3. Some people find bedtime routine sticker charts to be very helpful. These can be huge motivators for young children. Create a visual chart that outlines the steps of your bedtime routine. Print pictures of all the steps and paste them onto a paper in the order that you expect them to be followed. For children who can read, you can use a checklist chart. Then, model each step on the chart with your child (e.g., go through the chart with him/her for a few days together) and explain that you will put a sticker after each completed step. If your child is older, you can have him or her check each step off and use a sticker chart for a reward system. Instead of just buying your kids any toys they want, you are using an incentive chart to help them “earn” their toys.

Most kids seem to respond to a system of structure and reward. My personal favorite reward is cozy time. Cozy time is lying in bed with your kids and having some snuggle/talking time. But the kids have to follow their routine to get their cozy time. So, it’s helpful to have a set time to begin the routine and allot a specific amount of time until they have to be in bed. Then you can lie down with them. Be sure that you make your expectations clear so they know that they will lose some of their special time if they do not follow through.

If your kids continue to give you a hard time after you have special time, you can let them know that they will not be able to get as much special time the next day if they don’t go to sleep right away. The most important part of this plan is to follow through with your routine and your response. You also have to resolve to stay calm at all costs. It will be hard at first, but if you stick to a plan, you will see that bedtime will be a much calmer and more enjoyable experience and that you will feel much better about it. Furthermore, once the children see that you mean what you say, they will be much more likely to stick to their routine and get to bed quickly because special time with Mommy is priceless!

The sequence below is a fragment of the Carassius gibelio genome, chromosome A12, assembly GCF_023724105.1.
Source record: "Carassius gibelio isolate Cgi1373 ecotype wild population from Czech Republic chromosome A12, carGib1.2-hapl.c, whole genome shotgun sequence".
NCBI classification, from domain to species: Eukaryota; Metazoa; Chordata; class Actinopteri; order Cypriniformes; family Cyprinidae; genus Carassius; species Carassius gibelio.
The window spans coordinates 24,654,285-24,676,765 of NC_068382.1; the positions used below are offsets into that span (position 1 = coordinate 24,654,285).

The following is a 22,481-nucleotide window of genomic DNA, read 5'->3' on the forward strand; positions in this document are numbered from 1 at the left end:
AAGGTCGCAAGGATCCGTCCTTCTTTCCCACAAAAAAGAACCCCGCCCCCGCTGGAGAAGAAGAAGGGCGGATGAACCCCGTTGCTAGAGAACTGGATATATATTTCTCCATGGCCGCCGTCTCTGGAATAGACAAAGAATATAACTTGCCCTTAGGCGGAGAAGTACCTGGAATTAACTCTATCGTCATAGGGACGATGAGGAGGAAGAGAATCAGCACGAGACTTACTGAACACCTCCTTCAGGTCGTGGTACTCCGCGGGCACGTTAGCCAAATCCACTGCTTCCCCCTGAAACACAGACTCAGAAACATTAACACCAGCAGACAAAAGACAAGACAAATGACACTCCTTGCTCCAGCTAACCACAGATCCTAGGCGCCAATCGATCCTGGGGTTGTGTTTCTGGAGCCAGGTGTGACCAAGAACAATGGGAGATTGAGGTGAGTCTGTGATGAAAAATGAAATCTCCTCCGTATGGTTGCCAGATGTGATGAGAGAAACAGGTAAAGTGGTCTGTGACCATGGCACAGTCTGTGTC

Even if you do everything right, you may still find yourself dealing with a child who is still stalling at bedtime. Here’s what to do: After you’ve tucked your child into bed and left the room, make sure to be as boring as possible! If your child calls you or comes out of bed, do not react! Just be neutral and dull!

If you find that your child is actually not tired, then you may have a scheduling problem on your hands. Perhaps your child is napping too much during the day or you are starting your bedtime routine too early.

Hatzlocha with bedtime and please let us know how it goes!


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Dr. Yael Respler is a psychotherapist in private practice who provides marital, dating and family counseling. Dr. Respler also deals with problems relating to marital intimacy. Letters may be emailed to To schedule an appointment, please call 917-751-4887. Dr. Orit Respler-Herman, a child psychologist, co-authors this column and is now in private practice providing complete pychological evaluations as well as child and adolescent therapy. She can be reached at 917-679-1612. Previous columns can be viewed at and archives of Dr. Respler’s radio shows can be found at